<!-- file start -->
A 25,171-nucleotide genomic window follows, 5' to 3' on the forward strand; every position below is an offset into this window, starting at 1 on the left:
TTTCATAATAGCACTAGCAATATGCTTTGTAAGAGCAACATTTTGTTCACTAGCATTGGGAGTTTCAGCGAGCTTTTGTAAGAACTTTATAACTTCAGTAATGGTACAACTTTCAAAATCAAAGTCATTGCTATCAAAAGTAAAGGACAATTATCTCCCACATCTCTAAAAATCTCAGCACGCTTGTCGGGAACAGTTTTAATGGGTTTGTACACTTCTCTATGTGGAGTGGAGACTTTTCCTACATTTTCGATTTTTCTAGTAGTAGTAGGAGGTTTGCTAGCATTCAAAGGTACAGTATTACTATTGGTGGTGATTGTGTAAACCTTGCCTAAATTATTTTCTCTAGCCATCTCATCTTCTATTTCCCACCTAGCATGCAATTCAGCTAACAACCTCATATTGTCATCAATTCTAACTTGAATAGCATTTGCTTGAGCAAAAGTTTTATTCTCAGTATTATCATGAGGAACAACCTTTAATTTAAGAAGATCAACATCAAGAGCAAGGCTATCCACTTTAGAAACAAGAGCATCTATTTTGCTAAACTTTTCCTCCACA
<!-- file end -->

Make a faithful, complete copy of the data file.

A 25,171-nucleotide genomic window follows, 5' to 3' on the forward strand; every position below is an offset into this window, starting at 1 on the left:
TTTCATAATAGCACTAGCAATATGCTTTGTAAGAGCAACATTTTGTTCACTAGCATTGGGAGTTTCAGCGAGCTTTTGTAAGAACTTTATAACTTCAGTAATGGTACAACTTTCAAAATCAAAGTCATTGCTATCAAAAGTAAAGGACAATTATCTCCCACATCTCTAAAAATCTCAGCACGCTTGTCGGGAACAGTTTTAATGGGTTTGTACACTTCTCTATGTGGAGTGGAGACTTTTCCTACATTTTCGATTTTTCTAGTAGTAGTAGGAGGTTTGCTAGCATTCAAAGGTACAGTATTACTATTGGTGGTGATTGTGTAAACCTTGCCTAAATTATTTTCTCTAGCCATCTCATCTTCTATTTCCCACCTAGCATGCAATTCAGCTAACAACCTCATATTGTCATCAATTCTAACTTGAATAGCATTTGCTTGAGCAAAAGTTTTATTCTCAGTATTATCATGAGGAACAACCTTTAATTTAAGAAGATCAACATCAAGAGCAAGGCTATCCACTTTAGAAACAAGAGCATCTATTTTGCTAAACTTTTCCTCCACA